Vacuous, unchecked rock lore holds that Pearl Jam—before they settled on the sploogiest name in pop music history—were first called Mookie Blaylock. Grunge's stadium heroes would have been named after a very good, but never great, NBA point guard, if only Blaylock hadn't taken notice and forced a name change.
There's lot that's appealing about this version of events. Even then, Blaylock was very Pearl Jam. Nirvana was a cultural event; Soundgarden, frightening intense; Alice in Chains might steal your wallet (right off the wallet chain). Pearl Jam were the everyman rockers who hung around the right crowd, enthusiastic, up to their necks in gear, and possibly a little thick, though not in some post-neolithic hardcore kind of way. Was calling themselves "Mookie Blaylock" their one great, pre-Ticketmaster, act of subversion, a sign of real individuality when Pearl Jam was sorely in need of that kind of cred (even before longevity, success, fame, and stability took their toll?) Was Blaylock himself random, esoteric, or mediocre? Blaylock was very Pearl Jam, but that answers nothing definitively. At least two times out of three, the story works in their favor.
Blaylock himself was a perfectly respectable playmaker and a strong defender, who worked well with others and yet always had room for demonstrations of flash. When Pearl Jam took his name, Blaylock was in his second season with the Nets, averaging 14.1 points, 6.1 assists, and 2.3 steals a game. It was a marked uptick from his rookie numbers (10.1, 4.2, 1.6), showing both the value of increased minutes and the coaching staff's realization that someone had to run that team. More or less, it reflected his stat profile, and team role, for the rest of his career—even when he was traded to the equally ineffectual Hawks in the summer of 1992. Blaylock led the league in steals twice, never broke 10 assists per game, and topped out at 17.4 points per game, in 1996-97.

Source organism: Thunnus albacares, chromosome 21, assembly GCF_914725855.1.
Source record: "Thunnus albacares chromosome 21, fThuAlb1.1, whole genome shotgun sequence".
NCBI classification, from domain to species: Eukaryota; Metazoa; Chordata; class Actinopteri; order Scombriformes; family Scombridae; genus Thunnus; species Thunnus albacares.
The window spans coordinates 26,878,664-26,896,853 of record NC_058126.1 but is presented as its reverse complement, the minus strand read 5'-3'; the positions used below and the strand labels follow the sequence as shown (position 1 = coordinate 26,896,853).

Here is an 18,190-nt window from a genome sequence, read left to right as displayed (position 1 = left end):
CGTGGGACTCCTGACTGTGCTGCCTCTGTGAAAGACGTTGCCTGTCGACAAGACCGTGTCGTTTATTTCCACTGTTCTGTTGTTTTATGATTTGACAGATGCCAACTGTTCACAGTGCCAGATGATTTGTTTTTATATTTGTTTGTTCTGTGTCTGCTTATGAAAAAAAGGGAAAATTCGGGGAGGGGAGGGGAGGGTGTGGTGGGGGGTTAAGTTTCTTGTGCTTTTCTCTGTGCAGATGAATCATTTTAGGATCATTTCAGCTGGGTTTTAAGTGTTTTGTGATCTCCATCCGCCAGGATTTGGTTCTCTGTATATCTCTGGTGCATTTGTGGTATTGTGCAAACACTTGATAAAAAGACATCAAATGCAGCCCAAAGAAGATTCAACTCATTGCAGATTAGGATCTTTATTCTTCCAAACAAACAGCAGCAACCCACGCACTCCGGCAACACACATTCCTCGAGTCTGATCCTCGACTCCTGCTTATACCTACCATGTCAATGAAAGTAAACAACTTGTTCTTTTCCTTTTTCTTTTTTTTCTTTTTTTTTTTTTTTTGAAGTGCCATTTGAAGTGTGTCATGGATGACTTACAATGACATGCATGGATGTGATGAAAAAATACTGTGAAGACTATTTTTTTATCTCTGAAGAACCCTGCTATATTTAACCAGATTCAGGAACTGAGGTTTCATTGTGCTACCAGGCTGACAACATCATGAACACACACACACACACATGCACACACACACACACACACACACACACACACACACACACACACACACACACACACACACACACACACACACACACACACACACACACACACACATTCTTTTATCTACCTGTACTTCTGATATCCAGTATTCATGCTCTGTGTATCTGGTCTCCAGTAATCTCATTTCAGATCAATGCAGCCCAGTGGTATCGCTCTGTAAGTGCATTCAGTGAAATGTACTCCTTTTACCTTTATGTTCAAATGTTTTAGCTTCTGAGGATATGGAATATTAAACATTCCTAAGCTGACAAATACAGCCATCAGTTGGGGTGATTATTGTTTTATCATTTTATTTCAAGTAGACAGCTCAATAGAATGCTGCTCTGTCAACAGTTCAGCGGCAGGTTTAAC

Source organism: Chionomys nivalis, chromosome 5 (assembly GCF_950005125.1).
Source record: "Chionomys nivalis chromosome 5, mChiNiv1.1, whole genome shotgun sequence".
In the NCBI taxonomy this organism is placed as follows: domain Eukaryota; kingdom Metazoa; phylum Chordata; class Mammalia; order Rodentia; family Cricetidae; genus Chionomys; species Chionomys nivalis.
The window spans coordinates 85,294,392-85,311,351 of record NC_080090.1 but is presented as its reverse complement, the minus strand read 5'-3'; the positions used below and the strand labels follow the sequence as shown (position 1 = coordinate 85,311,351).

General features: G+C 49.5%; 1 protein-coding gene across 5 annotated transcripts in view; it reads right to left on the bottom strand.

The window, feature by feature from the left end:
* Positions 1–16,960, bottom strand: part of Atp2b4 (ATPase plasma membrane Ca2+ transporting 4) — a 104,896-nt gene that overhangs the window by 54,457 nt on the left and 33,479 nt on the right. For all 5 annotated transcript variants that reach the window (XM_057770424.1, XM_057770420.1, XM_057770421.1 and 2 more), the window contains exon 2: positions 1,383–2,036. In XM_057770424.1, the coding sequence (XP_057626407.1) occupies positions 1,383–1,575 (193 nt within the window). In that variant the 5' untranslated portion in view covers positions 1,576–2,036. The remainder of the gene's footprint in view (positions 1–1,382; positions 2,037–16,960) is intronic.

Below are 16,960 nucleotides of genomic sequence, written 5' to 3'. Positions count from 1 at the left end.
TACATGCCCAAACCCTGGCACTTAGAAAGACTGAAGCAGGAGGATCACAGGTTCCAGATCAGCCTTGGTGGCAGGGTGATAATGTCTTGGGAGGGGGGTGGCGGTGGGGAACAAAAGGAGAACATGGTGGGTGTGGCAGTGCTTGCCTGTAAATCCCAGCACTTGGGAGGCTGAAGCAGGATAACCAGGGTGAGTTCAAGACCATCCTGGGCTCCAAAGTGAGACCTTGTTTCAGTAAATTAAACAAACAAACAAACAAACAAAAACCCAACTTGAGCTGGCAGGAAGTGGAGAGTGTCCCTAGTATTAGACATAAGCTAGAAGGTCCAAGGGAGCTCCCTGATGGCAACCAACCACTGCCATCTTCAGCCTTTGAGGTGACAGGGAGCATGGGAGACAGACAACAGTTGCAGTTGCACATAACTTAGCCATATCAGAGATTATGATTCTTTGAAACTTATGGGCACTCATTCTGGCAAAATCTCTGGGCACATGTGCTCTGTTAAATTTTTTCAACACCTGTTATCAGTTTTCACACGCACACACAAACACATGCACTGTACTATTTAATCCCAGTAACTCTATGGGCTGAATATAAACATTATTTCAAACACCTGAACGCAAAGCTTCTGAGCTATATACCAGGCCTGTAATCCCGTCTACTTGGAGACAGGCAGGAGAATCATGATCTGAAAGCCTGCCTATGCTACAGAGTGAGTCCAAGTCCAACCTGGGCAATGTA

He was an All-Star in 1993-94; had a shaved dome and chiseled physique when fades and "smooth muscle" were still the norm; and could always be counted on for minor upheavals, via crossovers, hesitations, or bolts to the basket that left no question as to his strong on-court identity (if not necessarily his value). In this way, he may have been the perfect analogy for Pearl Jam before they even knew it.